After the Wedding, 2019.
Directed by Bart Freundlich
Starring Michelle Williams, Julianne Moore, Billy Crudup, Abby Quinn and Will Chase.
When a woman is invited to New York to meet with a company offering to sponsor the orphanage she runs in India, she is forced to confront decisions she made 20 years ago, and the secrets that were kept from her as a result.
Eyes meet across full tables of guests. Unspoken truths reveal themselves as stringed instruments drive tension to a peak. After the wedding everything will be explained and sorted out, surely. Or will a multitude of secrets be too much for a loving family to overcome? Re-making Susanne Bier’s 2006 Danish language film, Bart Freundlich directs a drama imbued with repression, dishonesty and regret.
With a tendency to break into a stressed, shoeless run, Isabel is a role that fully allows Michelle Williams to summon her trademark emotional clout. Were it not for the actress’s utter command of the scene, Isabel’s discomfort could be confused for coldness in her interactions, out of her depth in the fast paced world she left behind years ago. Williams hides cavernous proportions of emotion behind a thin mask, allowing only glimpses of thoughts and feelings to flicker across her distressed blue eyes. If Isabel’s uncertainty manifests in momentary panic, Theresa’s does in determination. A powerful businesswoman on the brink of selling her multi-million dollar company, Julianne Moore plays manufactured politeness and unreserved honesty, sometimes even in the same breath. The woman rival each other for drive perhaps, but there is a sense that Theresa will go much farther to achieve what she wants.
Sadly, these two brilliant central performances are undermined by a flailing script from Freundlich. The film evokes the slick and unadventurous style of long running American tv shows – content to revel in cliched dialogue and to rely on the impact of mini plot reveals. But these contrivances inhibit the film’s effect, wasting the hard work done by the cast. What’s worse is that Freundlich’s directorial style sits somewhere between uninspiring and downright boring, leaving a sour, disinterested taste in moments that should strike with force. He doesn’t help Abby Quinn, who visibly struggles as the daughter ricocheting between the loving forces in her life. She feels a little out of her depth surrounded by a cast of such heavyweights, but shows promise when the role requires heights of emotion. Elsewhere though, Billy Crudup is excellent – tight lipped and stuck between the three women in his life. Contrary to the performances of his screen partners, Crudup does so much with very little, an actor worthy of better roles.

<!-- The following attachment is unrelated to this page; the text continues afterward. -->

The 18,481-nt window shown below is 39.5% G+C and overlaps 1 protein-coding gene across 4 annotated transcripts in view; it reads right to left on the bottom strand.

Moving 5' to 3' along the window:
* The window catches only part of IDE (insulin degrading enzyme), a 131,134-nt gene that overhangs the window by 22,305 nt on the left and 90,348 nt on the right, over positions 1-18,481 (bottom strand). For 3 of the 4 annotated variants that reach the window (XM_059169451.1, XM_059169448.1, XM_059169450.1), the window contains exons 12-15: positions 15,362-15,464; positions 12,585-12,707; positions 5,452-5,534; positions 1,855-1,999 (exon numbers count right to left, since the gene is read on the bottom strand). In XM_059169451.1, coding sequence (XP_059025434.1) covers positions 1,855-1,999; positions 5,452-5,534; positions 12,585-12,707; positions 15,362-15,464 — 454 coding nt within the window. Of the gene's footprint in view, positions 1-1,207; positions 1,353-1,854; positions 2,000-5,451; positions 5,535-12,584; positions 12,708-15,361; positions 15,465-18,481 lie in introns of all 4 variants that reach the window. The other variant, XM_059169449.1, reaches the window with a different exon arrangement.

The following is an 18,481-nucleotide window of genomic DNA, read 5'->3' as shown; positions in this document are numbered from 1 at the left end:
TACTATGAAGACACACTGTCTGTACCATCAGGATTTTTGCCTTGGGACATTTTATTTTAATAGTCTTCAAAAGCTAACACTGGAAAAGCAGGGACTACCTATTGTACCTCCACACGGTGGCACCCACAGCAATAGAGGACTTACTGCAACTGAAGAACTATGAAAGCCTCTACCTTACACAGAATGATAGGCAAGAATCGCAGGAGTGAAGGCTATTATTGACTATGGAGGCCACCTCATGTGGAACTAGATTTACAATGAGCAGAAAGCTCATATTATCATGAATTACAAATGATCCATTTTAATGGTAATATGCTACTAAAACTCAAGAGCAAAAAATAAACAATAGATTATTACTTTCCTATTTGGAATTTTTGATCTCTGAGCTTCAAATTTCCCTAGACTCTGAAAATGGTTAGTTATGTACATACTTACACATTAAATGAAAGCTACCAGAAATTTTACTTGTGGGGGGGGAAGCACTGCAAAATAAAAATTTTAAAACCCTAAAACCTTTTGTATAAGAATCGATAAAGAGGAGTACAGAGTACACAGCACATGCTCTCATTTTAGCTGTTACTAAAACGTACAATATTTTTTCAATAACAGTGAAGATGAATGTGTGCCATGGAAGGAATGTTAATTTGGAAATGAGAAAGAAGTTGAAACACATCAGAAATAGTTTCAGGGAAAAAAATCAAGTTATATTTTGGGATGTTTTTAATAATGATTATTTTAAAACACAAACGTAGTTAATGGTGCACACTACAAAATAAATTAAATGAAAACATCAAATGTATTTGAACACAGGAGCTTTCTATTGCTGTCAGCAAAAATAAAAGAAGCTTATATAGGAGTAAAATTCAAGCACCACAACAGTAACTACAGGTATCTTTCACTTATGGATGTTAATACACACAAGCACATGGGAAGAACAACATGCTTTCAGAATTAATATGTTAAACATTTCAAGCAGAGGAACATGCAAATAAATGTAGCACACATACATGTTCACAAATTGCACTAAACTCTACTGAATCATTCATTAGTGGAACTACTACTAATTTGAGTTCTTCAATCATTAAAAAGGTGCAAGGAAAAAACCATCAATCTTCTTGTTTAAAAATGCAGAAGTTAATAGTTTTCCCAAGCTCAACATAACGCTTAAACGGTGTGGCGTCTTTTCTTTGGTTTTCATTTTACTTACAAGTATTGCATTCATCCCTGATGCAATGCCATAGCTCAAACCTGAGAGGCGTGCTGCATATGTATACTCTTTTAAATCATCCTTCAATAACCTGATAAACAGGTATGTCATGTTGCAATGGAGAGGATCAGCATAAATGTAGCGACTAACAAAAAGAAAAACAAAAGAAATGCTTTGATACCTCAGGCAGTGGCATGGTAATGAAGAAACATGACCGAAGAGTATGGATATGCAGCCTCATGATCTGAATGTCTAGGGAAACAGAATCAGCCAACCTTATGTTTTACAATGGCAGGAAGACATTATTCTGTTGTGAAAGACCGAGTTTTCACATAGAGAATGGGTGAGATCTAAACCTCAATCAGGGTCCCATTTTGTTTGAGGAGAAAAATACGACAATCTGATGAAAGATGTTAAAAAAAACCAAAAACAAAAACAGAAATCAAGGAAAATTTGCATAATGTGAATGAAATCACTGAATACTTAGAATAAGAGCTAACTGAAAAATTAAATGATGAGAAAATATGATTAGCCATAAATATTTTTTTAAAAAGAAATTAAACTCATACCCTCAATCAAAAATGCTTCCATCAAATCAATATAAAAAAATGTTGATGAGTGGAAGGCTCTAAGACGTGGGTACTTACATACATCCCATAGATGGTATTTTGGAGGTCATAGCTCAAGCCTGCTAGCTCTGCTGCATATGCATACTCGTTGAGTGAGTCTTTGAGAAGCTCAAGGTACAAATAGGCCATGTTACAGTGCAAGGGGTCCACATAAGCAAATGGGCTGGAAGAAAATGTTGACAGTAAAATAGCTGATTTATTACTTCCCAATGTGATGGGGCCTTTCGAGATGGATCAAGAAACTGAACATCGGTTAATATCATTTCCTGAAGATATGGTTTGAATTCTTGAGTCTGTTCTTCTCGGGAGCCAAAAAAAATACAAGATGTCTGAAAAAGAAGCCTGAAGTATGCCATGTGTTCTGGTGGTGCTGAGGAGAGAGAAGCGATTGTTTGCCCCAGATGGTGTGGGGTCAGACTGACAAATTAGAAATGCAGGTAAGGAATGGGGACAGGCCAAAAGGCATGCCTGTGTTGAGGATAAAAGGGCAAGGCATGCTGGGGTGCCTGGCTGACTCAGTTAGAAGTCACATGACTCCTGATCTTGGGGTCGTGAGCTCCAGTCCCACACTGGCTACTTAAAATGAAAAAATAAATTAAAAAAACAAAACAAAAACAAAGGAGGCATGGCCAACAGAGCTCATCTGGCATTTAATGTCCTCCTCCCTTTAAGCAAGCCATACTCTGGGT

After the Wedding is frustrating because of all of the excellent aspects thrown away – namely the acting. The script throws out one too many surprise developments, feeling far too convoluted to inspire empathy. It is true that some emotional moments hit with their desired force, but they are overly manipulative and the film does little to deserve this reaction. Freundlich’s melodramatic direction hampers a set of 3 fantastic performances which required better handling. What should be an interesting exposure of a group of characters in a socially impossible situation becomes something far more trite. A surprise, considering that the original picture was nominated for an Academy Award for Best Foreign Language Film.
Flickering Myth Rating – Film: ★ ★ / Movie: ★ ★ ★